Right off the bat, the immediate standout was easily Moreno Valley (Calif.) Rancho Verde tight end Junior Pomee. Even though the 6-4, 228-pounder had spent all day on Saturday at a 7on7 tournament at USC, and his legs were tired, he came out and showed why he's one of the premier pass-catching big men in the country.
Pomee couldn't be stopped, physically, by really any of the linebackers, and consistently got open, and because he's got such good hands, caught pretty much everything thrown to him. He's a matchup nightmare for his size, and was constantly receiving praise from the Bruin coaches.
After Pomee, Modesto (Calif.) Christian tight end Raymond Nelson was probably the best performer. Nelson has offers from numerous Pac-10 schools and is another one of the better tight ends in a very strong class of tight ends in the West.
He's a very good athlete, real fluid and with good strength, and does a good job in his route running and in catching passes. Nelson, who's brother Reeves plays basketball for UCLA, received an offer from the UCLA coaches following the camp.
Staying on the tight ends, Westlake Village (Calif.) Oaks Christian's Dillon van der Wal was in the same boat as Pomee, coming off a busy weekend of 7on7, but he weathered on and had a very good day.
The receivers had some good performances, with Las Vegas (Nev.) receiver Marquan Major being one of the standouts. Major, who's got a pair of offers despite missing much of his junior year with a broken arm, was one of the most consistent of the receivers, in terms of getting open and catching the ball. The quarterbacks had an o.k. day, so there were some tough passes for the receivers to catch, but Major was one of the top receivers.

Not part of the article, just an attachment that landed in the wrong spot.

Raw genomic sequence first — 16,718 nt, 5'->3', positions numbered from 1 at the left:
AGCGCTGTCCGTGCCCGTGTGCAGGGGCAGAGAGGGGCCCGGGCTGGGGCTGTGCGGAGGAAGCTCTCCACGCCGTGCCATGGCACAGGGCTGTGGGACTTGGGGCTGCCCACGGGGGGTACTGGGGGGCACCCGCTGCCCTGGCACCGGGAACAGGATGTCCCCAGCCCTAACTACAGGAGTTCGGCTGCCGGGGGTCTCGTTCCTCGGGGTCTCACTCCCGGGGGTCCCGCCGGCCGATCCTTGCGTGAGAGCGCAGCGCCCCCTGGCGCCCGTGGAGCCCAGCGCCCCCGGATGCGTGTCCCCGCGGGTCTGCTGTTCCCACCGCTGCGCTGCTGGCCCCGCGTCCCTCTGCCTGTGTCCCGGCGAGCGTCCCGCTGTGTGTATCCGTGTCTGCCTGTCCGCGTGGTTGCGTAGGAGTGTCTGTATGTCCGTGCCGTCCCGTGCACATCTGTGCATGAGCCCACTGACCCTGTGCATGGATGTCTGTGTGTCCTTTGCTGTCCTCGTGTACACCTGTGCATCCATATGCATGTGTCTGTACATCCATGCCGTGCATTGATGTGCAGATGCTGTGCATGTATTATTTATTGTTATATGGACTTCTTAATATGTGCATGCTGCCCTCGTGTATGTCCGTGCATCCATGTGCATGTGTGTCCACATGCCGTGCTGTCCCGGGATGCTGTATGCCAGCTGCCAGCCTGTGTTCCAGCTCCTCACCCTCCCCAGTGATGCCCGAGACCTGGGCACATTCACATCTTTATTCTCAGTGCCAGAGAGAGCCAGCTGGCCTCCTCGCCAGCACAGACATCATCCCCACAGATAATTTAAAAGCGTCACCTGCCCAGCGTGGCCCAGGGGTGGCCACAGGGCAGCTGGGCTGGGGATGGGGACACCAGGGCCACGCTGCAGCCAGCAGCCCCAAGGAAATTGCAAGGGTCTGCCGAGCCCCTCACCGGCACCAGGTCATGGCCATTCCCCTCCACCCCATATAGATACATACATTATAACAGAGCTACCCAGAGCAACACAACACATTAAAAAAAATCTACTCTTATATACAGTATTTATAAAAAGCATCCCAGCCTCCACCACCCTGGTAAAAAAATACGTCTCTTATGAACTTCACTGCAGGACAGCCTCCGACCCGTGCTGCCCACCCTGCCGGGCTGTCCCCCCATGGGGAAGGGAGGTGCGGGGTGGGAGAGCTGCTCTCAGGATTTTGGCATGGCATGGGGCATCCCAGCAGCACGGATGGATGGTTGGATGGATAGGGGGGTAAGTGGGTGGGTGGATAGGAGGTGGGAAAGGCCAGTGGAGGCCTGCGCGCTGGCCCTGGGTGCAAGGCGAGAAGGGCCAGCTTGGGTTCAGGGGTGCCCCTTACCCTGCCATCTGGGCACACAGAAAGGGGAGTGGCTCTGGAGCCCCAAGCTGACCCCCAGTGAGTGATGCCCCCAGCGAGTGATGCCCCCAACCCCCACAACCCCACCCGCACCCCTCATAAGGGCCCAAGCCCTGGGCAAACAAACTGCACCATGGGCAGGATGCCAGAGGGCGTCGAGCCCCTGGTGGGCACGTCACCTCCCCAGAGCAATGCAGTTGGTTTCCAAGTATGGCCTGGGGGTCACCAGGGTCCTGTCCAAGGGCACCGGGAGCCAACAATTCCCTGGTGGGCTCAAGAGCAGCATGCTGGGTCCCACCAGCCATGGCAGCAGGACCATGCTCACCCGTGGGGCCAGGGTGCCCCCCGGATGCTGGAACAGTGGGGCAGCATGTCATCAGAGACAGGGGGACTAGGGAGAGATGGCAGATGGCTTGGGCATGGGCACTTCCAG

Richard Mullaney from Thousand Oaks (Calif.) was another receiver who really performed well, and was probably the best receiver there, performance wise. About 6-3, 190, Mullaney was easily the most precise and crisp route runner and he's tough too. When corners tried to jam him, he'd just chuck them and get open. Of all the receivers there, Mullaney had the softest hands we saw.
Garden Grove (Calif.) Pacifica's Joel Willis, who's getting recruited for both sides of the ball, looked very good in the 1-on-1's and we could see him being a slot receiver or corner in college, and doing both well.
Bothell (Wash.) 2012 receiver Trent Sewell, who has verbal offers from Washington State and UCLA, was one of the more physically impressive receivers there, and he looked good in the drills, but like many of the receivers, with the quarterbacks generally struggling, couldn't get into much of a rhythm.